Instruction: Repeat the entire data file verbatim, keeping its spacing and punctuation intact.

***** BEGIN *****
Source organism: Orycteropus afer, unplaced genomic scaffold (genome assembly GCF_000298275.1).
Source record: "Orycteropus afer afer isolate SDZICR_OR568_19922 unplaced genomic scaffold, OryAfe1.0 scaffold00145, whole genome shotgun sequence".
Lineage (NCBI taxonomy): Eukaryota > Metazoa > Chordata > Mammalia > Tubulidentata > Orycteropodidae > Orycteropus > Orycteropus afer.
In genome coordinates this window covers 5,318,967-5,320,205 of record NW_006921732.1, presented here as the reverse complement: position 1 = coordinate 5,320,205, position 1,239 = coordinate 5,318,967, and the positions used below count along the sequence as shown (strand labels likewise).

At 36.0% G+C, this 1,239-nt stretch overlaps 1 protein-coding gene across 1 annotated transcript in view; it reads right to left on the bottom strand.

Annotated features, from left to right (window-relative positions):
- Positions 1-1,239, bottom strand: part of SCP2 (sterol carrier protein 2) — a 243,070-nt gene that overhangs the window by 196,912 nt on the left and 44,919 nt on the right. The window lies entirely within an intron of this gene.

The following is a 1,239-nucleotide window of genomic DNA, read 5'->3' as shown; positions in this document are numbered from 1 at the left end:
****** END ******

Source organism: Orycteropus afer, unplaced genomic scaffold (genome assembly GCF_000298275.1).
Source record: "Orycteropus afer afer isolate SDZICR_OR568_19922 unplaced genomic scaffold, OryAfe1.0 scaffold00145, whole genome shotgun sequence".
Lineage (NCBI taxonomy): Eukaryota > Metazoa > Chordata > Mammalia > Tubulidentata > Orycteropodidae > Orycteropus > Orycteropus afer.
In genome coordinates this window covers 5,318,967-5,320,205 of record NW_006921732.1, presented here as the reverse complement: position 1 = coordinate 5,320,205, position 1,239 = coordinate 5,318,967, and the positions used below count along the sequence as shown (strand labels likewise).

At 36.0% G+C, this 1,239-nt stretch overlaps 1 protein-coding gene across 1 annotated transcript in view; it reads right to left on the bottom strand.

Annotated features, from left to right (window-relative positions):
- Positions 1-1,239, bottom strand: part of SCP2 (sterol carrier protein 2) — a 243,070-nt gene that overhangs the window by 196,912 nt on the left and 44,919 nt on the right. The window lies entirely within an intron of this gene.

The following is a 1,239-nucleotide window of genomic DNA, read 5'->3' as shown; positions in this document are numbered from 1 at the left end: